6) When you feel wronged, say something. Staying silent harms everyone, especially you. This is reminiscent of the first step, yes. But I also want to encourage you to phrase things like this, “When X happened, it made me feel like Y. How can we work to improve how we do this so no one has to feel like Y again?” This way, you are not being accusatory and offering to form a partnership to improve how things are managed in the future. (There are certain situations in which it is best, of course, to say something to someone other than the person who wronged you such as cases of abuse, etc, but still – say something to someone who can help you work through it or escape the situation. Do not continue to suffer in silence.)
7) Remember that how people react to you is absolutely not your gig – it is theirs. This is the best piece of advice a therapist ever gave me. Living by it is difficult at first but once you start to do so, you realize that as long as you do your very best to resolve a situation or to share how you feel, how people choose to react to that is their gig. You absolutely positively do not own how anyone chooses to react to you. That’s all them. End of story.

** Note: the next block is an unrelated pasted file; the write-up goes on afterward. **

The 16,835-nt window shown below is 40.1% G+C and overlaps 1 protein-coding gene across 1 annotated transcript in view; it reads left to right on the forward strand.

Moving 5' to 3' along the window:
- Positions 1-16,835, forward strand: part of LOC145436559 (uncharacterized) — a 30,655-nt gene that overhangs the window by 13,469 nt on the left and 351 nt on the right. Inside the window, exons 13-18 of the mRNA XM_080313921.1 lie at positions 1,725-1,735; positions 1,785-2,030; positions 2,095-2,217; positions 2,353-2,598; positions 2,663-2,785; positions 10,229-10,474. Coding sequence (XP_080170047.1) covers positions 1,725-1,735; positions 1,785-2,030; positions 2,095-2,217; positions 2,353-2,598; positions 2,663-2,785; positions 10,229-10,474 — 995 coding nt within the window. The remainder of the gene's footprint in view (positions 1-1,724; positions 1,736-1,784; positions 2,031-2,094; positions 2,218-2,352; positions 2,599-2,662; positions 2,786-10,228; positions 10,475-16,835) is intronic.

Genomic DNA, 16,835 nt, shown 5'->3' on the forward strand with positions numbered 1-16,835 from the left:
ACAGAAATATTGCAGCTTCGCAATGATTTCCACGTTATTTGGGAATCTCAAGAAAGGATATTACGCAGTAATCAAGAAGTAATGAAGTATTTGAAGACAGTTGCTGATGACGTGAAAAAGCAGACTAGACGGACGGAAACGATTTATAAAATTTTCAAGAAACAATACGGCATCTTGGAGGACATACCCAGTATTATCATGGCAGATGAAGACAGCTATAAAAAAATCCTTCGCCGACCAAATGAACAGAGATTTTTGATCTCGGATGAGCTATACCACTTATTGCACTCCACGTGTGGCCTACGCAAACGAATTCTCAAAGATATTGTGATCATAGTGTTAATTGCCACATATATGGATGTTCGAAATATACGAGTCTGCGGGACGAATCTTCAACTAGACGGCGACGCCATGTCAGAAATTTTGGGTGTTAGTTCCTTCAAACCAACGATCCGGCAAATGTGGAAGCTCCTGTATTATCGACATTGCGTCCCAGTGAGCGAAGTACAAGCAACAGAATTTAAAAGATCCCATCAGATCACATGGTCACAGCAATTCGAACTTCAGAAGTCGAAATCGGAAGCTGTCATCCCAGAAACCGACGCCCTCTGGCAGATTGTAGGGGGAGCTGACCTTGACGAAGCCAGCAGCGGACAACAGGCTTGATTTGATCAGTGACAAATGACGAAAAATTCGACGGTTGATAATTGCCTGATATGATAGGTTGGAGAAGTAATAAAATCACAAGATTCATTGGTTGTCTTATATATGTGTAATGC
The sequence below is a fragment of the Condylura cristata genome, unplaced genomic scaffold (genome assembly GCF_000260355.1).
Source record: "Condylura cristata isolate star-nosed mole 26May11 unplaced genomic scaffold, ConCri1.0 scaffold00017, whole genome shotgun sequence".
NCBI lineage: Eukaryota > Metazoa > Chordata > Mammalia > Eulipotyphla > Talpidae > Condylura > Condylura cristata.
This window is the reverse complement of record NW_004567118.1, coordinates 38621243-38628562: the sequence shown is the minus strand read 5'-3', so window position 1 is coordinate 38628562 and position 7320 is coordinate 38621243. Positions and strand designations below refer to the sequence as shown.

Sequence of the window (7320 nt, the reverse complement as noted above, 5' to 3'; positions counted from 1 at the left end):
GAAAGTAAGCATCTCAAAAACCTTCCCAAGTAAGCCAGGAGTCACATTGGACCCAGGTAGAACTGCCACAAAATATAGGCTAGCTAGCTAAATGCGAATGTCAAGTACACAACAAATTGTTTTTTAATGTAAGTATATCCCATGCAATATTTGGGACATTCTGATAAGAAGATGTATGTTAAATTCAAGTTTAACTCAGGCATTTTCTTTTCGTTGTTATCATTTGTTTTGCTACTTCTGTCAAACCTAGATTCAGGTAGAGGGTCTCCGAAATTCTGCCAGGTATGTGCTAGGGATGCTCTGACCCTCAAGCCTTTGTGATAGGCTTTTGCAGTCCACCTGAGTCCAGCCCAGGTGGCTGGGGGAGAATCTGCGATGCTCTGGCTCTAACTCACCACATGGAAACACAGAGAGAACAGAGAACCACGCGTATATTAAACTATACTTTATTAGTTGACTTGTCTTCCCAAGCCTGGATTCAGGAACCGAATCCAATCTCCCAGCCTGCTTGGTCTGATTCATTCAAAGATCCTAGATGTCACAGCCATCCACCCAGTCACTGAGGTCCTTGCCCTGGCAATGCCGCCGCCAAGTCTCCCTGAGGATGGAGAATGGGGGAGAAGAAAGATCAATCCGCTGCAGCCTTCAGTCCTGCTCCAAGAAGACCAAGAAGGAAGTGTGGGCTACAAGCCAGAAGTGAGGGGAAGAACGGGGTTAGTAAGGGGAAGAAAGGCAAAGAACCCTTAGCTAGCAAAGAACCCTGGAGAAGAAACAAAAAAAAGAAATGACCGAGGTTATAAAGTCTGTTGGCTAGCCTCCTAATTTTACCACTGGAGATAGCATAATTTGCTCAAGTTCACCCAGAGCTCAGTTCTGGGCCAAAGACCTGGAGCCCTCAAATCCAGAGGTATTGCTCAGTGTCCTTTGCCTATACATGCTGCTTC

Do I guarantee these steps will lead to a minimalistic emotional lifestyle free of all that baggage you have been lugging around? No.
But it’s a damn good start.
What changes will you make in your life this week to move toward a more minimalistic emotional lifestyle? What do you think would be the most difficult thing for you to let go of emotionally? Share below!
Hi! We like cookies around here. If you like cookies, go ahead and accept. If you don't, that's cool too. We're just glad to have you in the neighborhood. Cookie settingsI like cookies
Privacy & Cookies Policy
Necessary cookies are absolutely essential for the website to function properly. This category only includes cookies that ensures basic functionalities and security features of the website. These cookies do not store any personal information.
Any cookies that may not be particularly necessary for the website to function and is used specifically to collect user personal data via analytics, ads, other embedded contents are termed as non-necessary cookies. It is mandatory to procure user consent prior to running these cookies on your website.